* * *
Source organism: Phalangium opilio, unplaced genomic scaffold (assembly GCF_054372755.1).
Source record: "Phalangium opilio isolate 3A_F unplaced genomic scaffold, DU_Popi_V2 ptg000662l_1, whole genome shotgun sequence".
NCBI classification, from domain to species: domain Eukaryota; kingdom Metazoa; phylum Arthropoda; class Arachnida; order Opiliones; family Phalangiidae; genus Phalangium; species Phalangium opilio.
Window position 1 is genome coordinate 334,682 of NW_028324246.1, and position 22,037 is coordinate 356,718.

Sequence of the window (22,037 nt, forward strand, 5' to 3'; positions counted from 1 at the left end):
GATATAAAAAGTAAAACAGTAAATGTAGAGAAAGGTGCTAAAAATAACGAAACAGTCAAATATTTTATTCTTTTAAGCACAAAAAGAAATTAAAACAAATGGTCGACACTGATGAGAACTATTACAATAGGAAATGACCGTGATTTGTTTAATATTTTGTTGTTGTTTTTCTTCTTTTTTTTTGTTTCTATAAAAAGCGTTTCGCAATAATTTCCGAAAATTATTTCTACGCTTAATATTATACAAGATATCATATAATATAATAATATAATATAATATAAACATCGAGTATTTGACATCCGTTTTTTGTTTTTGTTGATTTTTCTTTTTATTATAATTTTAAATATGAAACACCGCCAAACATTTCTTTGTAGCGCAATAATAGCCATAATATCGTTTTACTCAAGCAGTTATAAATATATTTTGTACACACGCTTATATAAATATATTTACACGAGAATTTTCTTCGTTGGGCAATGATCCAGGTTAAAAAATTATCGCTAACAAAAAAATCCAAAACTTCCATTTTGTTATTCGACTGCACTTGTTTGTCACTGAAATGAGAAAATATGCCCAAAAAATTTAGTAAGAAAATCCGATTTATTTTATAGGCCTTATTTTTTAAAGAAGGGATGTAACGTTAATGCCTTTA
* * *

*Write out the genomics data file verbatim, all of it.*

Source organism: Phalangium opilio, unplaced genomic scaffold (assembly GCF_054372755.1).
Source record: "Phalangium opilio isolate 3A_F unplaced genomic scaffold, DU_Popi_V2 ptg000662l_1, whole genome shotgun sequence".
NCBI classification, from domain to species: domain Eukaryota; kingdom Metazoa; phylum Arthropoda; class Arachnida; order Opiliones; family Phalangiidae; genus Phalangium; species Phalangium opilio.
Window position 1 is genome coordinate 334,682 of NW_028324246.1, and position 22,037 is coordinate 356,718.

Sequence of the window (22,037 nt, forward strand, 5' to 3'; positions counted from 1 at the left end):
GATATAAAAAGTAAAACAGTAAATGTAGAGAAAGGTGCTAAAAATAACGAAACAGTCAAATATTTTATTCTTTTAAGCACAAAAAGAAATTAAAACAAATGGTCGACACTGATGAGAACTATTACAATAGGAAATGACCGTGATTTGTTTAATATTTTGTTGTTGTTTTTCTTCTTTTTTTTTGTTTCTATAAAAAGCGTTTCGCAATAATTTCCGAAAATTATTTCTACGCTTAATATTATACAAGATATCATATAATATAATAATATAATATAATATAAACATCGAGTATTTGACATCCGTTTTTTGTTTTTGTTGATTTTTCTTTTTATTATAATTTTAAATATGAAACACCGCCAAACATTTCTTTGTAGCGCAATAATAGCCATAATATCGTTTTACTCAAGCAGTTATAAATATATTTTGTACACACGCTTATATAAATATATTTACACGAGAATTTTCTTCGTTGGGCAATGATCCAGGTTAAAAAATTATCGCTAACAAAAAAATCCAAAACTTCCATTTTGTTATTCGACTGCACTTGTTTGTCACTGAAATGAGAAAATATGCCCAAAAAATTTAGTAAGAAAATCCGATTTATTTTATAGGCCTTATTTTTTAAAGAAGGGATGTAACGTTAATGCCTTTA